Inclusive workforce preparation offers win-win

Connecting with transition coordinator yields success for youth with disabilities and MSU Extension staff in Berrien County.

Every now and then, we have a programming experience through our work with Michigan State University (MSU) Extension that makes you say “WOW” and becomes a memorable experience for all. April 11 – 17, 2014 has become just that for this veteran staff member.

Recently, I have been fostering a new relationship and collaboration with the transition staff at Berrien Regional Education Service Agency (RESA). Transition coordinators work with students with disabilities on transition planning. Berrien RESA explains that “transition planning is the process in which students with disabilities work with their family, school, post-school service personnel, community agencies and employers to develop a plan which will help them adjust to their next step in life. Students typically start the process at age 16.”

The plan addresses the key areas of a student’s life including:

  • Post-secondary education/training. What additional education or training does the student want to pursue after high school?
  • Career/employment. What kind of work does the student want to do after they finish high school?
  • Adult living. Where does the student want to live as an adult? What does the student need to be independent?
  • Community participation. What activities and hobbies does the student want to do as an adult?

From discussions with my new partners over the past several months, we had identified that clients preparing their transition plans could benefit from workforce preparation programming and support from community organizations such as MSU Extension. To be successful, I spent time with Sandy Asmus, one of the transition coordinators, and Buzz Calvert, retired career and techinical education consultant, to review and adapt our MSU Extension 4-H career preparation resources. We reviewed and revised PowerPoint presentations and I was given teaching tips to be most effective with cognitively and emotionally impaired young people. I also used communication and presentation tips from the Skills to Pay the Bills curriculum.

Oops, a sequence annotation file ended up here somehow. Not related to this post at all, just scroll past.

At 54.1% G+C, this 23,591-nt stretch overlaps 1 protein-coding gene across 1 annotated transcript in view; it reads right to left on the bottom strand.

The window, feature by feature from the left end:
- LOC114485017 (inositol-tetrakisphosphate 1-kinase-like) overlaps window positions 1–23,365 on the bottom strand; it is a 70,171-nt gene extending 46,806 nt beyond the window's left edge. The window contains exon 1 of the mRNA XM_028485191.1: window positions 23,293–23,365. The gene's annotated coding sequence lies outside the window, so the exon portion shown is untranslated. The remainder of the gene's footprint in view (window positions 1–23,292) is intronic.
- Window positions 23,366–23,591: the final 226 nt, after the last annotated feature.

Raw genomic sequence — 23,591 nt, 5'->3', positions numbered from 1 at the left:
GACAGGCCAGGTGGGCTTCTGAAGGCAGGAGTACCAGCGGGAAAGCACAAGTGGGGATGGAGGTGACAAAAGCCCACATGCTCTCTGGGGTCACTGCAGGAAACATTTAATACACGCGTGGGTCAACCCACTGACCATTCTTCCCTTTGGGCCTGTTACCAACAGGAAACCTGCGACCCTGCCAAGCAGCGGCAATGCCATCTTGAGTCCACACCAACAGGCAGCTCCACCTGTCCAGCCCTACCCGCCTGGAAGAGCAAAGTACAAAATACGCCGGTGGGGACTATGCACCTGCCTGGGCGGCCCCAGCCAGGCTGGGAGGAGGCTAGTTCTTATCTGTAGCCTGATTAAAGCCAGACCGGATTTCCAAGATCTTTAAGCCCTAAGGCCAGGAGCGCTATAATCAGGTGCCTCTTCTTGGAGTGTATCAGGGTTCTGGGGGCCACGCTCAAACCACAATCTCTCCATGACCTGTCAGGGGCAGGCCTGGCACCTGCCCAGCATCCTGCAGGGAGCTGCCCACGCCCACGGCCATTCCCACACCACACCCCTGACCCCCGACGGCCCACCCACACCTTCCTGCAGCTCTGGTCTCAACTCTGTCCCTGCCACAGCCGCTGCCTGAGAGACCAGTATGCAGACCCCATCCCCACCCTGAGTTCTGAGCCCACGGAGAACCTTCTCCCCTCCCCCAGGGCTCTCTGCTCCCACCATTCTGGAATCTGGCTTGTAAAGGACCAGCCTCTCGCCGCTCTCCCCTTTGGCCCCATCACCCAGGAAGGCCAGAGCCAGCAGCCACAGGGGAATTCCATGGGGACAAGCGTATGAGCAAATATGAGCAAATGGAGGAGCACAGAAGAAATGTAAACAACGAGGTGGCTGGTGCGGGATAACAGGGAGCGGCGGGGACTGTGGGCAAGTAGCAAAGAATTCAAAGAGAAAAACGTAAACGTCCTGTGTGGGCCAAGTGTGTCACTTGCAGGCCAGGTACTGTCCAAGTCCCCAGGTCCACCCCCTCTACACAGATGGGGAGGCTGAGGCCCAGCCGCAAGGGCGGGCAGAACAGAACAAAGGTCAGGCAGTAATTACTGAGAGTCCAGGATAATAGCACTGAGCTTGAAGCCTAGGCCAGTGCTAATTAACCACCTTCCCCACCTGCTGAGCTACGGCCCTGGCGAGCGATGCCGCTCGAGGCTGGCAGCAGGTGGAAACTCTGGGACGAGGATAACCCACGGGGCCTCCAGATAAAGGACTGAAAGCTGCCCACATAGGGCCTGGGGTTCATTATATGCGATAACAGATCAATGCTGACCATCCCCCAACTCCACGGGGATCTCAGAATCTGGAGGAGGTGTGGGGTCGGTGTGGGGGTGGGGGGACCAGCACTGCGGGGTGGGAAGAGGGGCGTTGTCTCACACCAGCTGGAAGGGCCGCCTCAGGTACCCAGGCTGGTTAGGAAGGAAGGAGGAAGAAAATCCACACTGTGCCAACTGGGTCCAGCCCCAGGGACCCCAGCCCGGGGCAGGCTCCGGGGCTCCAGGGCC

During the week of April 11, I had the unique experience of teaching 20 wonderful teenagers at Lighthouse Education Center about completing a job application, resumes and interview skills. The center is located in in Stevensville, Michigan and works with cognitively and emotionally impaired youth. When we completed the interview skills presentation, all 20 youth were able to demonstrate the business handshake, introduce themselves, explain what a resume was and the different types, as well explain the types of information you put on a job application.

This experience taught me as much as it taught the students. Want to learn more? I am willing to talk further with staff and volunteers about partnering with their local transition staff in an effort to bring 4-H and MSU Extension programming to more youth with disabilities. For now, I look forward to a similar experience in May with Southside School in Niles, Michigan, when I will again share the hands-on experiential learning approach of 4-H with youth in transition.

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